EV owners are shocked that tires wear out

Originally published at: https://boingboing.net/2024/03/28/ev-owners-are-shocked-that-tires-wear-out.html


The main reason tires are wearing out faster on EVs isn’t how fast they’re driving, it’s that the large batteries mean the vehicles are heavier than similarly-sized gasoline-powered cars.

This also means that EVs put more wear and tear on roads than their traditional counterparts, making it even more critical that we find a more reliable long-term source of funding for road maintenence than gasoline taxes. [Discussed here previously]


You can get that down to about $300/tire with the Cooper Dicoverer II, but the better option is to cut down on the launch control blitzes and tank turns…



Folks who choose to drive the super-heavy, excessively large vehicles that chew through tires that quickly probably do deserve to pay a little bit extra to make up for the extra wear and tear on the roads, although it would certainly be better if that money was going towards road maintenance rather that tire manufacturers. The R1T weighs over 7,100 lbs empty, up to 8,500 lbs loaded. The Hummer H2 is a gargantuan vehicle that epitomized excessive SUVs but it still weighs about 500 lbs less than the Rivian. Even the flippin’ Cybertruck weighs less than the Rivian.


If you’ve ever driven behind a Rivian you would have seen how it “bounces” because of its weight. I’ve yet to drive in one but it seems like that motion would be very annoying after a time and can’t be great for the tires.

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tires rated for higher speeds are more expensive and generally last much shorter distances than tires made for passenger cars

Umm - so passenger vehicles do not go at higher speeds? Seems like a rather random conflation.


Our EV is three years old and still on the original tires…


Not only that, but I don’t see how the claim in the headline of EV owners being “shocked” is supported in the body. All it says is that tire wear differs and they can be more expensive. Nothing about how shocked people are.


Yes, they should have looked at the Chevy Volt, which ought to use very similar tires to the Chevy Cruze or similar grocery getter.
I do recall that the Prius I got new in 2006 went through tires twice as fast as the Saturn it replaced. They were special eco-labeled tires. Fortunately the dealer had a special offer of free tires for several years, which made this less painful.


Your tyre mileage may vary.


Besides the extra weight of most EVs, they have tons and tons of low end torque. People aren’t used to that, and that acceleration, used too often, makes for faster tire wear.



If I didn’t know beforehand, I’d be shocked by this:

Bernie Sanders GIF


My other concern is the increase in old worn out tires that will need to be recycled with the increase of EVs on the road


Other than this factor, I would expect Rivians and other EVs that send torque to all 4 tires to have better tire wear characteristics than front- or rear-wheel drive vehicles without limited slip differentials. The BMW 335i is the poster child for this, going through (very expensive run-flat Bridgestones) right rear tires like crazy due to pushing 300+ ft.lbs through one tire.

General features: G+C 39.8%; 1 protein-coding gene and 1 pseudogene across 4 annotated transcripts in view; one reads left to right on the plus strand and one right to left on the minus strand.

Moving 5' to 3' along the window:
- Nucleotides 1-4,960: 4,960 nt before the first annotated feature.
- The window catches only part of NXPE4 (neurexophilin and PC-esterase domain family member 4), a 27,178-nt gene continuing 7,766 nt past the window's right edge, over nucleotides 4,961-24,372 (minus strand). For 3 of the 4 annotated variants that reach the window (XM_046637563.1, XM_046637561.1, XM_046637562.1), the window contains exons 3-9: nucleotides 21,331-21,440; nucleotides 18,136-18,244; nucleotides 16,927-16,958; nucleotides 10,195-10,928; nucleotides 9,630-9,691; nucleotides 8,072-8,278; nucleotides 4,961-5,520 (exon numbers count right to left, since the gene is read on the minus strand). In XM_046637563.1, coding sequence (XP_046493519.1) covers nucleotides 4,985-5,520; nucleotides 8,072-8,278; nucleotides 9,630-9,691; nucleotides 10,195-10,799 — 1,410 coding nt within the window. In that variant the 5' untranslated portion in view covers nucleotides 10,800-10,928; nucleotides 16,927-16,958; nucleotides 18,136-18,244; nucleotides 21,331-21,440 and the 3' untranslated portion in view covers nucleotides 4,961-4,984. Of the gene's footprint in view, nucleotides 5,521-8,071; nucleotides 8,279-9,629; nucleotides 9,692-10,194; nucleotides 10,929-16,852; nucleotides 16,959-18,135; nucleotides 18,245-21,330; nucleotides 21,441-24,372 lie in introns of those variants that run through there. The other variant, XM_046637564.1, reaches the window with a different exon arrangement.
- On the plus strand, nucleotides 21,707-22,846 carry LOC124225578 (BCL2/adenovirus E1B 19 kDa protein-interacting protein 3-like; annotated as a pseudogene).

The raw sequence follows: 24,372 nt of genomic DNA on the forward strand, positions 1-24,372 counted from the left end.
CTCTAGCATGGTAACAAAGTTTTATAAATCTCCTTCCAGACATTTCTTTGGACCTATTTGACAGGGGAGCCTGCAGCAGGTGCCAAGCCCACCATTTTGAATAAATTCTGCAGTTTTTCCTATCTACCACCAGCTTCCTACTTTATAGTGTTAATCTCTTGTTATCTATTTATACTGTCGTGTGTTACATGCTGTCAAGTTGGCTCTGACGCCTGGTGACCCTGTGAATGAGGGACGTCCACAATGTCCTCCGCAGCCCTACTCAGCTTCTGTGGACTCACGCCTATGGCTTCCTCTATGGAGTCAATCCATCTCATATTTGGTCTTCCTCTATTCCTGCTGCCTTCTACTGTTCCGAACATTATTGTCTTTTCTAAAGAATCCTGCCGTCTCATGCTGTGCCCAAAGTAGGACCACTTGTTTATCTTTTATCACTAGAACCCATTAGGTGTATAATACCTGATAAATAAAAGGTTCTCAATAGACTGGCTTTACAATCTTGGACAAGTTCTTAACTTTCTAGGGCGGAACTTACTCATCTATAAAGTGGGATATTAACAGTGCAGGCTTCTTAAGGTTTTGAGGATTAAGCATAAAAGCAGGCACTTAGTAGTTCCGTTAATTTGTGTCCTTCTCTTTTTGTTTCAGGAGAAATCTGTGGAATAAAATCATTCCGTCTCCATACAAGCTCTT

Pft! You want me to undergo training before I drive my 3-ton, 3-second road hog?!?!


As a Chevy Bolt owner, it was fun to never have to go to a gas station, oil change or other mechanical issue shop visit. We went almost five years on the original tires, but they were super bald by the time I noticed and had them replaced. My brother complains about his Tesla S eating tires (Chicago in the winter probably also a factor?) Good to know the Rivian details as I see them more and more in our area and I like what I’m seeing (would never buy a vehicle from Elmo). Probably a Kia or Hyundai in my future or maybe V2H will become ubiquitous and there will be more choices.

We spent all that saved maintenance, feeling, lube time charging outside the house. Finally bought a higher amp extension cord and now charge via level 1 and it works out just fine. Will get L2 and a bi-directional car and house panel for next vehicle. We live in nCA and the power outage thing is real (f u PG&E, f’ing bastards)


I think the “EVs weigh so much more” thing is overblown. If EVs weight 10%-15% more than ICEs on average then that’s not going to make a huge difference. There are also plenty of outliers on the ICE side of things with a Volvo XC90 coming in at over 4600lb. Compare that to a Tesla Y at just over 4400lb and I’d only expect higher wear from the EV due to driving characteristics.

I expect that if the tires aren’t lasting on your new EV, it has more to do with how you’re driving it than the curb weight.


Our Model 3 is still on the original tires after nearly five years of mostly Chicago-area driving.


That’s why I mentioned the low end torque (which, even without wheel spin, encourages brisker takeoffs and more tire wear). It’s certainly true that the extra weight is going to make for more wear, but the thing with torque is… well, for the vast majority of drivers, they’ve never ever driven anything with that much low end torque. Even powerful cars typically didn’t have that kind of power right from idle (or zero in the case of an EV). So they likely don’t even realize they’re overworking their tires.